When I first heard about the concept of using applications online (and I think it was Microsoft who originally was talking about it), I just couldn't get it. Why would folks want to use such applications over a network when the files could be intercepted, the applications were susceptible to network outages, and people didn't actually "own" the software?
But I was introduced to Zoho at work, and I discovered the value of these online applications. I had a project that I had to do at home and I needed to keep track of a mountain of information. In addition, I couldn't have my spouse constantly asking me for where the info was.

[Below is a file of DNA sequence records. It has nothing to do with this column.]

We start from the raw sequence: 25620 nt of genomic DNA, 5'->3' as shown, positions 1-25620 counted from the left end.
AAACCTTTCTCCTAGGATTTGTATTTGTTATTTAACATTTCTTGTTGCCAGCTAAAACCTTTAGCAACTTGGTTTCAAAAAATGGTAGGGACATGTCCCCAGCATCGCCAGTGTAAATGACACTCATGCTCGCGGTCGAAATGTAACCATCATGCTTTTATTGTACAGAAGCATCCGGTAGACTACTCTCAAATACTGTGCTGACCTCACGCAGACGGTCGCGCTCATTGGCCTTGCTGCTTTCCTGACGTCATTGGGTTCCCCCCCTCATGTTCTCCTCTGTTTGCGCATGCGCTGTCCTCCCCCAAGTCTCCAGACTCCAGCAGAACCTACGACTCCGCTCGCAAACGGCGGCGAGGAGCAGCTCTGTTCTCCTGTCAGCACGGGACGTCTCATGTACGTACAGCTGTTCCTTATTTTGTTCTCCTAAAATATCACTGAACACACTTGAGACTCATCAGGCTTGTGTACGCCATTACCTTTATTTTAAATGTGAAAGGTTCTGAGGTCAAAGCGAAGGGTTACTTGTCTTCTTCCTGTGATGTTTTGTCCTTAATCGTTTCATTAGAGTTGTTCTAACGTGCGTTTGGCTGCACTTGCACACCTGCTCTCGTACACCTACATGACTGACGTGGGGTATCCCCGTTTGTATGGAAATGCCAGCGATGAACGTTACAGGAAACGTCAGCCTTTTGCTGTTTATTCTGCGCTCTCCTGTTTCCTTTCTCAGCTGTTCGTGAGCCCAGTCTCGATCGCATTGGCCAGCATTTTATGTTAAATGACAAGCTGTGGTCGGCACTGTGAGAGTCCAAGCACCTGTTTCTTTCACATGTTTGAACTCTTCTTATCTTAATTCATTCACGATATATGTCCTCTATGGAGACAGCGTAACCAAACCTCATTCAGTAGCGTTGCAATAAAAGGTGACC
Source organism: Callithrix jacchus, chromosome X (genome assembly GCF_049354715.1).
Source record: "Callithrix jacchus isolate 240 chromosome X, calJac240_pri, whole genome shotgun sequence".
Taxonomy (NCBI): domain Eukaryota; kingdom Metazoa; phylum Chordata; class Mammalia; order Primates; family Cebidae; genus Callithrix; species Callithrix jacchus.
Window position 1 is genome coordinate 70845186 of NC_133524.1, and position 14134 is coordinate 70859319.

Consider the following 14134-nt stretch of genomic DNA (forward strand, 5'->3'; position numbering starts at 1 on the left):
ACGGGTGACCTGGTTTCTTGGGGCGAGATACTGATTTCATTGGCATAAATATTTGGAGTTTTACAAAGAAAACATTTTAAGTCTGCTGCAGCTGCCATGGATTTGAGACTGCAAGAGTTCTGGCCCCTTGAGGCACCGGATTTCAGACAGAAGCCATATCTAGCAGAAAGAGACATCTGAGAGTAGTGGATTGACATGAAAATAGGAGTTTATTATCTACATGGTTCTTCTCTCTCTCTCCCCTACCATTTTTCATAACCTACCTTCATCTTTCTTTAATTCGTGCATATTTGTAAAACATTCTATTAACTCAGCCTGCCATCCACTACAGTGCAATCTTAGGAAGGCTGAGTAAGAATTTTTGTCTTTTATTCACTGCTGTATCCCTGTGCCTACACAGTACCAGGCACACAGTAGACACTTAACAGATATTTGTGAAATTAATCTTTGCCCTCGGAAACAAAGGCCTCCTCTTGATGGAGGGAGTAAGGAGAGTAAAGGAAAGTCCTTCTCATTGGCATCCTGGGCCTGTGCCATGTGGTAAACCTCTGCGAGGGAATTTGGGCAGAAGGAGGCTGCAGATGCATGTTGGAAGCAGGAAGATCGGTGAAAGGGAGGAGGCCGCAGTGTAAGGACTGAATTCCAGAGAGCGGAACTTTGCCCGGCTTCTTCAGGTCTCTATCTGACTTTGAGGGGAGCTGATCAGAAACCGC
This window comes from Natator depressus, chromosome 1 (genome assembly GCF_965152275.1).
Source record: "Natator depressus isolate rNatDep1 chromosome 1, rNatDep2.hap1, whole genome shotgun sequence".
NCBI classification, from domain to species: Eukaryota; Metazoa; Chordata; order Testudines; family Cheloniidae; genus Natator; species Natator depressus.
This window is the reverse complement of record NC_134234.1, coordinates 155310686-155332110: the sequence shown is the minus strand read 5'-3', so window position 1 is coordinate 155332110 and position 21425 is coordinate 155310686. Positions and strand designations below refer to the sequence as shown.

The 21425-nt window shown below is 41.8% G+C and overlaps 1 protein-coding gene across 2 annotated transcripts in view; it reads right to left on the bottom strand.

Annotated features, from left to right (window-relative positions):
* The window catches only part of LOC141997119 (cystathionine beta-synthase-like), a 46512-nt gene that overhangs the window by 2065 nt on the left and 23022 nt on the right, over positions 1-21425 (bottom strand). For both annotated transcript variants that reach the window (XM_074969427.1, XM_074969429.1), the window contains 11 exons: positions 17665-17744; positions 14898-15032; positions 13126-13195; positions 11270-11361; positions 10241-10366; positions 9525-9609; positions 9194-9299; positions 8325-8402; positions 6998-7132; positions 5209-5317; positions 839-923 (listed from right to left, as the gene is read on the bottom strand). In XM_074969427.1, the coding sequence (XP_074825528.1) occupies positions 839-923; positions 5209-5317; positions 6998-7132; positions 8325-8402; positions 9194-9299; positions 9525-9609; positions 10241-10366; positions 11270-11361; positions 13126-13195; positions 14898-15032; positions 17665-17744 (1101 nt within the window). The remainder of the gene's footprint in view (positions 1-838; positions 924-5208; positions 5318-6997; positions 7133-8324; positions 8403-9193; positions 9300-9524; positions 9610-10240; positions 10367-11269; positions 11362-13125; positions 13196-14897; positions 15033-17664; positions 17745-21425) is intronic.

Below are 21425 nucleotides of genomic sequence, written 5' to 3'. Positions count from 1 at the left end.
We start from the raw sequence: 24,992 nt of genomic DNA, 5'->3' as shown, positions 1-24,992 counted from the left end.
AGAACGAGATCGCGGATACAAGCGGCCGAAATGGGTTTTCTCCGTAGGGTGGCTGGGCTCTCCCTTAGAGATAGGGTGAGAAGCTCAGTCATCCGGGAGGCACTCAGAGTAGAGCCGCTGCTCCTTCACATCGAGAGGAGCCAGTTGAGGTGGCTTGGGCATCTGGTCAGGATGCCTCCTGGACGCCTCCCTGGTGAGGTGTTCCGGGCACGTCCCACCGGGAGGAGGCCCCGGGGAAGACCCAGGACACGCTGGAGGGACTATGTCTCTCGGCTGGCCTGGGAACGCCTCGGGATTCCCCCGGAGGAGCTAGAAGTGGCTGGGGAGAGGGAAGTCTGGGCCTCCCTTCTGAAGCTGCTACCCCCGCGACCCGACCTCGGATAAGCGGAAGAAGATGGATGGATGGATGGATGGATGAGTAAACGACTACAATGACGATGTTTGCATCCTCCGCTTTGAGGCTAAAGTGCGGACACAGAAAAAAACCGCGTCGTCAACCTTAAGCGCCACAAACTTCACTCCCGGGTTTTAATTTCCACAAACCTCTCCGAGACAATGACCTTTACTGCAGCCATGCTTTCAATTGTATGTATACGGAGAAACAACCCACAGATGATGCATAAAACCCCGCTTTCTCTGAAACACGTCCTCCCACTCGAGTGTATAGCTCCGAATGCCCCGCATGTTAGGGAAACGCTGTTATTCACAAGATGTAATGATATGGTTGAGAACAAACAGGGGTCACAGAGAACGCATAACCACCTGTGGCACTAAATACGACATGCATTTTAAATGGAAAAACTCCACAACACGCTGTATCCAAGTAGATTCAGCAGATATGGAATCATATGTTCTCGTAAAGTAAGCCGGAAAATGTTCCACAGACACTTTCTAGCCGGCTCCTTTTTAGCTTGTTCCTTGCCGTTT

So by using Zoho projects, I was able to set up a project there that allowed me to keep track of all the little things that needed to be done and set it up so the spouse could easily find information. And thus I discovered the two key attributes of online apps: (1) the ability to work together with others in collaboration, and (2) the ability to find an app that I needed without having to spend money on something I may only use once or twice.
I still am concerned about my information being online, but frankly most of us don't have anything that important or serious. I mean, if someone use Zoho Projects to keep track of a house remodeling project, who really cares? I still don't think individual privacy should be compromised, but that doesn't mean that we have to use such tools for things that are truly private. Obviously if you are working with information that must be secure, using an online collaboration tool is still not a great idea. But these tools do fill a need, one that I had not considered before.